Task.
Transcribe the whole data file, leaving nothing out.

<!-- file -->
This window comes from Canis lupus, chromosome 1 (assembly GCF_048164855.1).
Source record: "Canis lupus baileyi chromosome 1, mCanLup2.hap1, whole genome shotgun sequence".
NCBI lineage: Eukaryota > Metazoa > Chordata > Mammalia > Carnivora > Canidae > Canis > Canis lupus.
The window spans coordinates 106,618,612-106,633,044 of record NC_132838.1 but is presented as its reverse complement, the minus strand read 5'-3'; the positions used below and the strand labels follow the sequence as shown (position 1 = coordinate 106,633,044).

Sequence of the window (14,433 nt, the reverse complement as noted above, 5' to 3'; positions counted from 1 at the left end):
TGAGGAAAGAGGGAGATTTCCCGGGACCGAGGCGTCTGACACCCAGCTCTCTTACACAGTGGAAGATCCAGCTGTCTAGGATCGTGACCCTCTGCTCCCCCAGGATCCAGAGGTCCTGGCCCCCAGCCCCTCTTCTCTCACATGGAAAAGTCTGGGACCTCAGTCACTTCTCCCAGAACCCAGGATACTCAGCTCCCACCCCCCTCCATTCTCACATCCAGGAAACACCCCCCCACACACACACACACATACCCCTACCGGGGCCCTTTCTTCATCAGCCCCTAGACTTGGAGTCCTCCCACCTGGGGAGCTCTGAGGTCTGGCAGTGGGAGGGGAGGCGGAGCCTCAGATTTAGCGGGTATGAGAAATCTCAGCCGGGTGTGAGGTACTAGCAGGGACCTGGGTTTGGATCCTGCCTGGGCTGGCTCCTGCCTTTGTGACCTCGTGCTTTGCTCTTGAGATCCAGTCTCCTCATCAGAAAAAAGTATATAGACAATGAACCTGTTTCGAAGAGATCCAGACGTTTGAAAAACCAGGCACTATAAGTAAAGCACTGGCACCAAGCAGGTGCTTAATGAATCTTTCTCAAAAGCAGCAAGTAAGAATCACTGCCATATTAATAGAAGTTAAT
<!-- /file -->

This window comes from Canis lupus, chromosome 1 (assembly GCF_048164855.1).
Source record: "Canis lupus baileyi chromosome 1, mCanLup2.hap1, whole genome shotgun sequence".
NCBI lineage: Eukaryota > Metazoa > Chordata > Mammalia > Carnivora > Canidae > Canis > Canis lupus.
The window spans coordinates 106,618,612-106,633,044 of record NC_132838.1 but is presented as its reverse complement, the minus strand read 5'-3'; the positions used below and the strand labels follow the sequence as shown (position 1 = coordinate 106,633,044).

Sequence of the window (14,433 nt, the reverse complement as noted above, 5' to 3'; positions counted from 1 at the left end):
TGAGGAAAGAGGGAGATTTCCCGGGACCGAGGCGTCTGACACCCAGCTCTCTTACACAGTGGAAGATCCAGCTGTCTAGGATCGTGACCCTCTGCTCCCCCAGGATCCAGAGGTCCTGGCCCCCAGCCCCTCTTCTCTCACATGGAAAAGTCTGGGACCTCAGTCACTTCTCCCAGAACCCAGGATACTCAGCTCCCACCCCCCTCCATTCTCACATCCAGGAAACACCCCCCCACACACACACACACATACCCCTACCGGGGCCCTTTCTTCATCAGCCCCTAGACTTGGAGTCCTCCCACCTGGGGAGCTCTGAGGTCTGGCAGTGGGAGGGGAGGCGGAGCCTCAGATTTAGCGGGTATGAGAAATCTCAGCCGGGTGTGAGGTACTAGCAGGGACCTGGGTTTGGATCCTGCCTGGGCTGGCTCCTGCCTTTGTGACCTCGTGCTTTGCTCTTGAGATCCAGTCTCCTCATCAGAAAAAAGTATATAGACAATGAACCTGTTTCGAAGAGATCCAGACGTTTGAAAAACCAGGCACTATAAGTAAAGCACTGGCACCAAGCAGGTGCTTAATGAATCTTTCTCAAAAGCAGCAAGTAAGAATCACTGCCATATTAATAGAAGTTAAT